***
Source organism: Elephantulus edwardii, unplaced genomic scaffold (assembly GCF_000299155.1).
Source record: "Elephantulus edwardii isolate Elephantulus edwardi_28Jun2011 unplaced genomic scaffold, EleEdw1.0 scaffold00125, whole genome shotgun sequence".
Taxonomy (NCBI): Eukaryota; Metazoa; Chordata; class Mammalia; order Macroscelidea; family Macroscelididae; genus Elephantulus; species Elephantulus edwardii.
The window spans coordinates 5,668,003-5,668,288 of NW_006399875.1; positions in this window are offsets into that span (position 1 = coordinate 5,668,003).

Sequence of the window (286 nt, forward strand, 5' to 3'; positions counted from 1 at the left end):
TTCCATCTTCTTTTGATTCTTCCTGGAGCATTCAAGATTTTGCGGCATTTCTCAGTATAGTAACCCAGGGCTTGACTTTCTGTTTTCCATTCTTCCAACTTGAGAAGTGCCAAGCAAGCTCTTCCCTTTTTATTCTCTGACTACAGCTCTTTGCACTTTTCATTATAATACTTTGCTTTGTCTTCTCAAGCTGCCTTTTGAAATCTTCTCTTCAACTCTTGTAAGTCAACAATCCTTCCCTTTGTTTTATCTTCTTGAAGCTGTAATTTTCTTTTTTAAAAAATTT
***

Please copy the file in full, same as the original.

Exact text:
Source organism: Elephantulus edwardii, unplaced genomic scaffold (assembly GCF_000299155.1).
Source record: "Elephantulus edwardii isolate Elephantulus edwardi_28Jun2011 unplaced genomic scaffold, EleEdw1.0 scaffold00125, whole genome shotgun sequence".
Taxonomy (NCBI): Eukaryota; Metazoa; Chordata; class Mammalia; order Macroscelidea; family Macroscelididae; genus Elephantulus; species Elephantulus edwardii.
The window spans coordinates 5,668,003-5,668,288 of NW_006399875.1; positions in this window are offsets into that span (position 1 = coordinate 5,668,003).

Sequence of the window (286 nt, forward strand, 5' to 3'; positions counted from 1 at the left end):
TTCCATCTTCTTTTGATTCTTCCTGGAGCATTCAAGATTTTGCGGCATTTCTCAGTATAGTAACCCAGGGCTTGACTTTCTGTTTTCCATTCTTCCAACTTGAGAAGTGCCAAGCAAGCTCTTCCCTTTTTATTCTCTGACTACAGCTCTTTGCACTTTTCATTATAATACTTTGCTTTGTCTTCTCAAGCTGCCTTTTGAAATCTTCTCTTCAACTCTTGTAAGTCAACAATCCTTCCCTTTGTTTTATCTTCTTGAAGCTGTAATTTTCTTTTTTAAAAAATTT